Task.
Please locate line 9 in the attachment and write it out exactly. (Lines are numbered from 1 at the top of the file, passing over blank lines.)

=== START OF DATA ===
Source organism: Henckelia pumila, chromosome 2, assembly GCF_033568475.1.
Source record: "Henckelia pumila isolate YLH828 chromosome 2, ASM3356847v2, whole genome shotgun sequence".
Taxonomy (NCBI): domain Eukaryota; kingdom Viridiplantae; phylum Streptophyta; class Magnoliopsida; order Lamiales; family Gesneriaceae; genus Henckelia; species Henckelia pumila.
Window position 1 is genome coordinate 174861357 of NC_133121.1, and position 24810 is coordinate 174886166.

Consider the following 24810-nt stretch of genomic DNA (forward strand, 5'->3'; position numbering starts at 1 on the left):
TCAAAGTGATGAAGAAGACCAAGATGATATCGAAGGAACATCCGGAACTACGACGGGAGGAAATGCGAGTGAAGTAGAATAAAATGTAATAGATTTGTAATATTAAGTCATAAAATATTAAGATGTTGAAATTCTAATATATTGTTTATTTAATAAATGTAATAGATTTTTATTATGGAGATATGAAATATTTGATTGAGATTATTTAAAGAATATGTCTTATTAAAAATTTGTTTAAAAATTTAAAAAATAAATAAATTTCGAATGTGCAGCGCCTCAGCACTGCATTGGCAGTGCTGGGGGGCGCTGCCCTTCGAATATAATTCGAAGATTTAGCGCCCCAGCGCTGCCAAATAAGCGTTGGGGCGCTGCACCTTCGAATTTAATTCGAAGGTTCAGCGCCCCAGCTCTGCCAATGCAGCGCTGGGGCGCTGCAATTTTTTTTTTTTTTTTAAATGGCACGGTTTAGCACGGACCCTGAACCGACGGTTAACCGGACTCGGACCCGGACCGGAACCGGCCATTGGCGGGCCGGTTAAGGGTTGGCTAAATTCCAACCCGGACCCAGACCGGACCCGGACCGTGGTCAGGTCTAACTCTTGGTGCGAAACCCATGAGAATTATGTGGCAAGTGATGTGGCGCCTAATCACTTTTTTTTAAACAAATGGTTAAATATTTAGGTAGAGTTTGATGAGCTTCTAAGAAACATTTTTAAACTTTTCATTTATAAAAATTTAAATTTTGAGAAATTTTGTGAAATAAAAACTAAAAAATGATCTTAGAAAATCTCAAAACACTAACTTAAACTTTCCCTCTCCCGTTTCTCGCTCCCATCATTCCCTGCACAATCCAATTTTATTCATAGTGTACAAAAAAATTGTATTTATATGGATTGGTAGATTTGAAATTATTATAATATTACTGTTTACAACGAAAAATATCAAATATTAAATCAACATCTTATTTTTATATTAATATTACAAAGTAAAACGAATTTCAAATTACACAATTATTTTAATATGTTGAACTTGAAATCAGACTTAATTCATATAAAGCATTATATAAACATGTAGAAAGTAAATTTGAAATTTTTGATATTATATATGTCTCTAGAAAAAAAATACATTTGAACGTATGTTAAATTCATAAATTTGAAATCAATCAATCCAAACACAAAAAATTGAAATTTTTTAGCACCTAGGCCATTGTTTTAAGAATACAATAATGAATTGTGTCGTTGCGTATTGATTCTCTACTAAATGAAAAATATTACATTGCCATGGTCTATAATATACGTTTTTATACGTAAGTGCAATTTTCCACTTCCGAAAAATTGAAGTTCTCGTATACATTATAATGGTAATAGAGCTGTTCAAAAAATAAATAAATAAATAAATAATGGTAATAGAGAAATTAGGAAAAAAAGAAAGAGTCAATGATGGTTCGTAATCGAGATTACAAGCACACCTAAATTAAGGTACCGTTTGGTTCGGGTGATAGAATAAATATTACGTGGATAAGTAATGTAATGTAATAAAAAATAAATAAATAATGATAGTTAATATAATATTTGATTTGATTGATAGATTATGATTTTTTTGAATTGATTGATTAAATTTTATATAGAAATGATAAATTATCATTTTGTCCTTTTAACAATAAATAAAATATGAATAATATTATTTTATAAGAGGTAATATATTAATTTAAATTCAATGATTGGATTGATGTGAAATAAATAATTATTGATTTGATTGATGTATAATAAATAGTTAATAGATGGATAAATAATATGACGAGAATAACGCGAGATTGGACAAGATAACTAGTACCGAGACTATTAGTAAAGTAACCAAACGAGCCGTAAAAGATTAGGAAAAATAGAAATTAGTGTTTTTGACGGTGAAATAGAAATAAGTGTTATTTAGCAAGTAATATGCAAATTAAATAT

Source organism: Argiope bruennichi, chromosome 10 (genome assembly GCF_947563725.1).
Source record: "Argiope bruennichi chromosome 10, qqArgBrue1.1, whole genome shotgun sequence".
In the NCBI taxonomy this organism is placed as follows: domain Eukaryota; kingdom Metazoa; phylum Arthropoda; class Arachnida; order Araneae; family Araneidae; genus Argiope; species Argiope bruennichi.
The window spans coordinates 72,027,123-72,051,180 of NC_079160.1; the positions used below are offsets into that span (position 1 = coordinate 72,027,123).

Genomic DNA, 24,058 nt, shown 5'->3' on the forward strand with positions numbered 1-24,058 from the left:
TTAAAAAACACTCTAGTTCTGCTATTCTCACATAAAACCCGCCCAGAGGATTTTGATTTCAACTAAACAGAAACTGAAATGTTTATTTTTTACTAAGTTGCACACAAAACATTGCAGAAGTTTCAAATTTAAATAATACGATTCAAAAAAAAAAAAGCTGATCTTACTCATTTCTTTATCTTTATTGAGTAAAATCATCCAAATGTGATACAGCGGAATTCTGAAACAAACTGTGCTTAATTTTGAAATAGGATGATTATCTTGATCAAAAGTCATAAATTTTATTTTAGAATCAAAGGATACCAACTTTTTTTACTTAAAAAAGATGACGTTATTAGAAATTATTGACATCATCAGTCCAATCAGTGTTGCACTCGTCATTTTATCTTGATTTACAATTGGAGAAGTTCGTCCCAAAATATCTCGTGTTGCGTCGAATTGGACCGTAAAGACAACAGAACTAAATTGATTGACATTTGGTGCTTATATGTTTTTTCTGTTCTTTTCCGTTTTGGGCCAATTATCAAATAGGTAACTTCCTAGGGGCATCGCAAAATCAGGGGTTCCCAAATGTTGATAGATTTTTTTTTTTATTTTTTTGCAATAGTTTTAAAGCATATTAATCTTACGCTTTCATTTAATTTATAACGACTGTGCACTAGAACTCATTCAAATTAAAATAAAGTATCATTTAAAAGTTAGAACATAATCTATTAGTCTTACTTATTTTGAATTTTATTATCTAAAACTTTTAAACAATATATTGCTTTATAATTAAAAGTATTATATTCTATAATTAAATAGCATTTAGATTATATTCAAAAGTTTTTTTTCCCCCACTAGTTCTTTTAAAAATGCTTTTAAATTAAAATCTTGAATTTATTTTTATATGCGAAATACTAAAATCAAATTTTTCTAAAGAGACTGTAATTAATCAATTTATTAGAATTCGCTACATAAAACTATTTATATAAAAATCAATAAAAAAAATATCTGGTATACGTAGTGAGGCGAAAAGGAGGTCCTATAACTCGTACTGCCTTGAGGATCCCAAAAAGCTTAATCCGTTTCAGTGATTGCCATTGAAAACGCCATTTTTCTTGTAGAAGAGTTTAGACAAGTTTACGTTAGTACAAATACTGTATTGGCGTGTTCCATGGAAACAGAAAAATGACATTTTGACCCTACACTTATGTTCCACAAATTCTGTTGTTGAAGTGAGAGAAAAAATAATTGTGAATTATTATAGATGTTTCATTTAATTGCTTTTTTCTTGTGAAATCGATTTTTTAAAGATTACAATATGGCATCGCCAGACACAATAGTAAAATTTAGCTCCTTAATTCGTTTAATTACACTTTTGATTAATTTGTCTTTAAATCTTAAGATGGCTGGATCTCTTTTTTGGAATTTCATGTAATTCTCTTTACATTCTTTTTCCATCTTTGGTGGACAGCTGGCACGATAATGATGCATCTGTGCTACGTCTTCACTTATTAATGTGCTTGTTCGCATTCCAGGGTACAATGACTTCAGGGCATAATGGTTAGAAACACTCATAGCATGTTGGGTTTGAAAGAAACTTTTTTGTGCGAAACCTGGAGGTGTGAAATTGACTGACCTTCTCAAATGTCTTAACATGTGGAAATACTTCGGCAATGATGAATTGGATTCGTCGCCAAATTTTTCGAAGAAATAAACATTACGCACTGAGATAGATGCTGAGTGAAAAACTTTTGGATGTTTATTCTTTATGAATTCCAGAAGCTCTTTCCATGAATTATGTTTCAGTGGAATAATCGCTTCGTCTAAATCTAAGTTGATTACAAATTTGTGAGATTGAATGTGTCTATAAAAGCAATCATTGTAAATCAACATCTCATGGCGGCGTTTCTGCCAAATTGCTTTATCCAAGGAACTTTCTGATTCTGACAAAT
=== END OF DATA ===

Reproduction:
In the NCBI taxonomy this organism is placed as follows: domain Eukaryota; kingdom Metazoa; phylum Arthropoda; class Arachnida; order Araneae; family Araneidae; genus Argiope; species Argiope bruennichi.